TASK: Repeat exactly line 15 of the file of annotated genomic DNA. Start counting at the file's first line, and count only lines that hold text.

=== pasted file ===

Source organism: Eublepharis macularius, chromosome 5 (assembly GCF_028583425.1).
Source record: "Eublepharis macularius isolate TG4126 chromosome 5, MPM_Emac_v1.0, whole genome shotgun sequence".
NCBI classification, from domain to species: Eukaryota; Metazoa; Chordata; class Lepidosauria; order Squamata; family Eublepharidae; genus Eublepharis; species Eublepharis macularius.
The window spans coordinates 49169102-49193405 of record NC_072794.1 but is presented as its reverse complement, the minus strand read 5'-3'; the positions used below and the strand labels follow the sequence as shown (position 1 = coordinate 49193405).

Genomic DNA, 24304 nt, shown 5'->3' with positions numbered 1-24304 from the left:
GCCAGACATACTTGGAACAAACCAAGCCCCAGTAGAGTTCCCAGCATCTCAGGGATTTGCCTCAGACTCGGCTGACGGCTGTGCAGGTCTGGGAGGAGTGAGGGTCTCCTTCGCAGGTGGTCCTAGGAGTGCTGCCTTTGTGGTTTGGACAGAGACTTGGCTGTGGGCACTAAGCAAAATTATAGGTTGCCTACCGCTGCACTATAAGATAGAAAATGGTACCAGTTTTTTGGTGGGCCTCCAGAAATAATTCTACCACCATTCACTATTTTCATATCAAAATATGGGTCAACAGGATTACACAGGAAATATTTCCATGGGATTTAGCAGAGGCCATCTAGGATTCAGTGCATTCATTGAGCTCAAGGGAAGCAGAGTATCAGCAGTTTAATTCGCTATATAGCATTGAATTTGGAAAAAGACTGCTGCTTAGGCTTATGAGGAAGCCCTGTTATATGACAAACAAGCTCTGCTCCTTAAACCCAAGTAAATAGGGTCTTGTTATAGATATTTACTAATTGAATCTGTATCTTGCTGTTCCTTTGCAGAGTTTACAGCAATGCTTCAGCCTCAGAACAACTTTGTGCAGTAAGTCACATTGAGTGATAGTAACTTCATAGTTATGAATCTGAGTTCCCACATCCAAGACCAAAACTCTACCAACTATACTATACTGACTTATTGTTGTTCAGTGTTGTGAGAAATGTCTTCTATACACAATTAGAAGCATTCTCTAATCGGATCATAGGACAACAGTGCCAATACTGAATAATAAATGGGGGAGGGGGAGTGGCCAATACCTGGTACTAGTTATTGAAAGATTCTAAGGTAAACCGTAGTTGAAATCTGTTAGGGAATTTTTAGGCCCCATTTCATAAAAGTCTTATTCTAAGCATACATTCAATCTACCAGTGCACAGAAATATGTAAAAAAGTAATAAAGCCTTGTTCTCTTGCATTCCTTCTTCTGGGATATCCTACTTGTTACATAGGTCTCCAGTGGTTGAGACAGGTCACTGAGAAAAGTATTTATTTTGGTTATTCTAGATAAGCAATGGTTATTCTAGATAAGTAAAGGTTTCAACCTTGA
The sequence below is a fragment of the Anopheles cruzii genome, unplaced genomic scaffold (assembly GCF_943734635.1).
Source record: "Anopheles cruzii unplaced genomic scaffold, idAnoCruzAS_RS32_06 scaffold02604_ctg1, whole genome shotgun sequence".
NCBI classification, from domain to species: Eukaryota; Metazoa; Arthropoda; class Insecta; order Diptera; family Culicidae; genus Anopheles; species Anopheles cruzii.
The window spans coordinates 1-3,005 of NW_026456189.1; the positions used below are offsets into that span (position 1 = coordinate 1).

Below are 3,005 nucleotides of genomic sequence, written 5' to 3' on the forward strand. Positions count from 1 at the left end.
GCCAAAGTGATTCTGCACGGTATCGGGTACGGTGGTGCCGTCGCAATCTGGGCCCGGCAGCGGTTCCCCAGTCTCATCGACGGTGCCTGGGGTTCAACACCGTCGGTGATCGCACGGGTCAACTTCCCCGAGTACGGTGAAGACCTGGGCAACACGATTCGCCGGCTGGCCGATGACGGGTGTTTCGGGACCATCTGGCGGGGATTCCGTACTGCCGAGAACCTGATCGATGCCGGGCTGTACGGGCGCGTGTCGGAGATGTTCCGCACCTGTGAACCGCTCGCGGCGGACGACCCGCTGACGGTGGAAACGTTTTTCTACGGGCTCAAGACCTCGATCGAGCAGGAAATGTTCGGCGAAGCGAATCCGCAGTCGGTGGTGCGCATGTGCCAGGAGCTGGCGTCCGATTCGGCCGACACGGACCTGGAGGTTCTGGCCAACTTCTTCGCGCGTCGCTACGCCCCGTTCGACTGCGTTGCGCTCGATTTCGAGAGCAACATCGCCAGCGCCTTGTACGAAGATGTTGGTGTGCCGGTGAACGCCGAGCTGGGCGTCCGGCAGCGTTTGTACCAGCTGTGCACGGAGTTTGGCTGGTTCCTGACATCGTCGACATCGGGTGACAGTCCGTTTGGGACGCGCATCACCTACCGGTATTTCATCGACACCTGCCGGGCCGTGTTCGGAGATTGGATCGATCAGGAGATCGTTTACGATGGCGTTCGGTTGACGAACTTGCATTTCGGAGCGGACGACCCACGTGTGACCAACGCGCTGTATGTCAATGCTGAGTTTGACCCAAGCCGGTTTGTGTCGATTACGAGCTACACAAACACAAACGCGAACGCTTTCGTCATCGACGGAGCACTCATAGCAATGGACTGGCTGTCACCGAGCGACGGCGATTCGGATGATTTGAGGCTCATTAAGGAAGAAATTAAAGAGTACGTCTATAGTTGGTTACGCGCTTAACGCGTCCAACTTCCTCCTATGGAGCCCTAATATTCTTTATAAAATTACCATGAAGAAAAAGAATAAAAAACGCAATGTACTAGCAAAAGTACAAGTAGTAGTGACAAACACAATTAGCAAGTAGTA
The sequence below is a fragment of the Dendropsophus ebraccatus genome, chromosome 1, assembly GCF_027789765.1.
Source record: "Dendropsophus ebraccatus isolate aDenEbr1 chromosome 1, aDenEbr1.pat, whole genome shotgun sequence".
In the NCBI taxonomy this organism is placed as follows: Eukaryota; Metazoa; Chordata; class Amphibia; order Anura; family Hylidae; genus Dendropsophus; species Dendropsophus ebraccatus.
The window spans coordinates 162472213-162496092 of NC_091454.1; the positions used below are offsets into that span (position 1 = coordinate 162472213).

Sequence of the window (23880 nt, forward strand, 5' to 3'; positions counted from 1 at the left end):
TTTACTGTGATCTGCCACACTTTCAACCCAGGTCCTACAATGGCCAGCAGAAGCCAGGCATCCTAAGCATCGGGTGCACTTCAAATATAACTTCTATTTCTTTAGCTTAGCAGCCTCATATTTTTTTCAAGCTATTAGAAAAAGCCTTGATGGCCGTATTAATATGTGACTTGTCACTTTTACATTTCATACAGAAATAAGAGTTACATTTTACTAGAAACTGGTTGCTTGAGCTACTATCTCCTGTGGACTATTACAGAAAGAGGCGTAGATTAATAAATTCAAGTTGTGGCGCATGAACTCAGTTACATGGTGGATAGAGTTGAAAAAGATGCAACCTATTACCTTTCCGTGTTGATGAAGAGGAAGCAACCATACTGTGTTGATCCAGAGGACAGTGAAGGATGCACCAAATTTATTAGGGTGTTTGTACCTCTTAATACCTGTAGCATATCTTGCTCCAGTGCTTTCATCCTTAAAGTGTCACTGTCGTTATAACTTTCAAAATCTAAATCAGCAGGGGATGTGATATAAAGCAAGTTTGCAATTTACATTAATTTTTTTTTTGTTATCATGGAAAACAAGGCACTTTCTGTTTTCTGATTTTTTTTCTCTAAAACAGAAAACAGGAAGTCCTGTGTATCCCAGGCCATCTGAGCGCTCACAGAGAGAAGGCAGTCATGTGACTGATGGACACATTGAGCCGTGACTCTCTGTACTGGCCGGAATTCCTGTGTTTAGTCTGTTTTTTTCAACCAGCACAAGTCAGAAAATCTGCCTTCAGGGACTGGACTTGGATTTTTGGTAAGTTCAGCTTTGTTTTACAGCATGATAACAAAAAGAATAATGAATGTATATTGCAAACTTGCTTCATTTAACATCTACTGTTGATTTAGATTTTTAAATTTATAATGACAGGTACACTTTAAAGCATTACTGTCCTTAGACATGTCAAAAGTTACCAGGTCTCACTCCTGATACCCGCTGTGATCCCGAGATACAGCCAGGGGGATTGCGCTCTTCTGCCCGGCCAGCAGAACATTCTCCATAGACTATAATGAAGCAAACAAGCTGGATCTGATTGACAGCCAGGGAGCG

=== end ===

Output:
In the NCBI taxonomy this organism is placed as follows: Eukaryota; Metazoa; Chordata; class Amphibia; order Anura; family Hylidae; genus Dendropsophus; species Dendropsophus ebraccatus.